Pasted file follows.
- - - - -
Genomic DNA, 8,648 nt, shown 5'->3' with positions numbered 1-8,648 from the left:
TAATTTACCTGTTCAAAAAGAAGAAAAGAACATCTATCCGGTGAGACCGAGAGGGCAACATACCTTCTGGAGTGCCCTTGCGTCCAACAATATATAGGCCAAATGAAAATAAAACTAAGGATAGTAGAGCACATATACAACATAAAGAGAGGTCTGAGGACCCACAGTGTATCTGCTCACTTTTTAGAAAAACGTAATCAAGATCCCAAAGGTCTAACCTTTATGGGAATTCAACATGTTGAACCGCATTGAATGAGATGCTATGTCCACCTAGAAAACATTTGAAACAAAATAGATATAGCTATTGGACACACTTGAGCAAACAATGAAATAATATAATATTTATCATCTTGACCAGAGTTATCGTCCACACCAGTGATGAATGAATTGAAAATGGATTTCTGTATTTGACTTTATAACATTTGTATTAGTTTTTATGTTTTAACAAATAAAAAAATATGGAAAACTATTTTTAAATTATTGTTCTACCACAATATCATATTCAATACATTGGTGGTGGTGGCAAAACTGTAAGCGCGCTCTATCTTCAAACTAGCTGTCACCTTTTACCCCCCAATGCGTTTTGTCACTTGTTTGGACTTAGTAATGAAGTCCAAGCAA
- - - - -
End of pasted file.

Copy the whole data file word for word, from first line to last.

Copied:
Genomic DNA, 8,648 nt, shown 5'->3' with positions numbered 1-8,648 from the left:
TAATTTACCTGTTCAAAAAGAAGAAAAGAACATCTATCCGGTGAGACCGAGAGGGCAACATACCTTCTGGAGTGCCCTTGCGTCCAACAATATATAGGCCAAATGAAAATAAAACTAAGGATAGTAGAGCACATATACAACATAAAGAGAGGTCTGAGGACCCACAGTGTATCTGCTCACTTTTTAGAAAAACGTAATCAAGATCCCAAAGGTCTAACCTTTATGGGAATTCAACATGTTGAACCGCATTGAATGAGATGCTATGTCCACCTAGAAAACATTTGAAACAAAATAGATATAGCTATTGGACACACTTGAGCAAACAATGAAATAATATAATATTTATCATCTTGACCAGAGTTATCGTCCACACCAGTGATGAATGAATTGAAAATGGATTTCTGTATTTGACTTTATAACATTTGTATTAGTTTTTATGTTTTAACAAATAAAAAAATATGGAAAACTATTTTTAAATTATTGTTCTACCACAATATCATATTCAATACATTGGTGGTGGTGGCAAAACTGTAAGCGCGCTCTATCTTCAAACTAGCTGTCACCTTTTACCCCCCAATGCGTTTTGTCACTTGTTTGGACTTAGTAATGAAGTCCAAGCAA